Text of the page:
"Personhood" effort moves forward in Colorado

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March 29, 2011


DENVER, Colorado: A Colorado Personhood Amendment may appear on the November 6, 2012 statewide ballot as an initiated constitutional amendment. The measure would define the term "person" in the state constitution as the start of biological development. Colorado Right to Life Vice President Leslie Hanks stated that his group would move forward with a 2012 initiative to place the measure on the ballot.

Planned Parenthood of the Rocky Mountains filed an appeal with the Colorado Supreme Court, requesting to block the measure's supporters from placing it on the ballot. The appeal was filed on January 9, 2012, weeks after the Colorado Title Board approved the language of the measure, and allowing for circulation of initiative petitions.[1]

On March 7, 2012, the state supreme court ruled that the measure could move forward with signature collection. The court ruled in a unanimous decision. Both sides of the measure chimed in, with Planned Parenthood, the group who filed the lawsuit, having spokeswoman Monica McCafferty state the following: "We are disappointed, but not surprised. We are gearing up for a third campaign. So far we've been successful in educating voters on how dangerous this measure is — restricting a woman's ability to make personal, private decisions about her own body."[2]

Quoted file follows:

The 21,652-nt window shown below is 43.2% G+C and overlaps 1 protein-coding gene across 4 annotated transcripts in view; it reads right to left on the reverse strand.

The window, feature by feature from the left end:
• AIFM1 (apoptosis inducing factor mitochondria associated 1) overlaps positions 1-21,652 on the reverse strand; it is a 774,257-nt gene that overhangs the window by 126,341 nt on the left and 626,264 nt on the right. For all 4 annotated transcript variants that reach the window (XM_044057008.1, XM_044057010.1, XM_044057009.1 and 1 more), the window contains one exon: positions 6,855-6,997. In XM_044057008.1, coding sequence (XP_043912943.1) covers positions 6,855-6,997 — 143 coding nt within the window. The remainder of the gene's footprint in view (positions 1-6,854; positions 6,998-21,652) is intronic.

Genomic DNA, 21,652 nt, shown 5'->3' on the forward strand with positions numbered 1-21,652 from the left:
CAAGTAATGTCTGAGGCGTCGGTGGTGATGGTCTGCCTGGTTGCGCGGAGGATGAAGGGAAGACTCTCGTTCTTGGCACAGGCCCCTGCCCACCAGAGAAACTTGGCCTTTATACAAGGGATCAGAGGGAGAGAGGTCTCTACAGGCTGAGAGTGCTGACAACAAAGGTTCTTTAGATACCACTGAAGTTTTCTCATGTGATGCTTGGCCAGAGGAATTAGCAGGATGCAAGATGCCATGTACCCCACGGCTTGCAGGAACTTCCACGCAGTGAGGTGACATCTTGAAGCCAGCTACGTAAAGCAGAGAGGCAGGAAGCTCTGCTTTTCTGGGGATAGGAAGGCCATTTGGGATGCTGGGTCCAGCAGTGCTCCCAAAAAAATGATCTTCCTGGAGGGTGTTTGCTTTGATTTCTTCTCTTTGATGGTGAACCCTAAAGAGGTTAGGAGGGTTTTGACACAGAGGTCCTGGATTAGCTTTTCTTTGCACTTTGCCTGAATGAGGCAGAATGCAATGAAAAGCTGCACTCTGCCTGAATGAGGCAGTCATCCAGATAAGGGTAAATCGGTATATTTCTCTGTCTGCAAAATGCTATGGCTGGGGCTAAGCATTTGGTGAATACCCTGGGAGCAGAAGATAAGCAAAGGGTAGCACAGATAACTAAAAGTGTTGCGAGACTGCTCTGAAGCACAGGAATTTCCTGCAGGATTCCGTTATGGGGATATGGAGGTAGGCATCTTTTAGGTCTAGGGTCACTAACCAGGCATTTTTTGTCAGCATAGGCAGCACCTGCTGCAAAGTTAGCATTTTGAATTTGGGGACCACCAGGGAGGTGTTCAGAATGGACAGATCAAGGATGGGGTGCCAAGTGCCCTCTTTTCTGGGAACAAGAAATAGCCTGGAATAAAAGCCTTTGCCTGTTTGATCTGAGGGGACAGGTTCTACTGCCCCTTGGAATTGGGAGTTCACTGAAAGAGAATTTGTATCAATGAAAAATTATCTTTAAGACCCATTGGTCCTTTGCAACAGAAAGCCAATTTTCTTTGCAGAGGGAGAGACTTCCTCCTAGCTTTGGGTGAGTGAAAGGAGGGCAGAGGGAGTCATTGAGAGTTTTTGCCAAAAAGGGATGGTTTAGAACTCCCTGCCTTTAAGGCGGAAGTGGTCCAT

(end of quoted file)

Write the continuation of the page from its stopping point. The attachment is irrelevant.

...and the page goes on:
Attorney Gualberto Garcia Jones, who represented proponents Personhood Colorado: "The unanimous decision by the Colorado Supreme Court proved that there is no question that this is a single-subject issue and ready to go before the voters."

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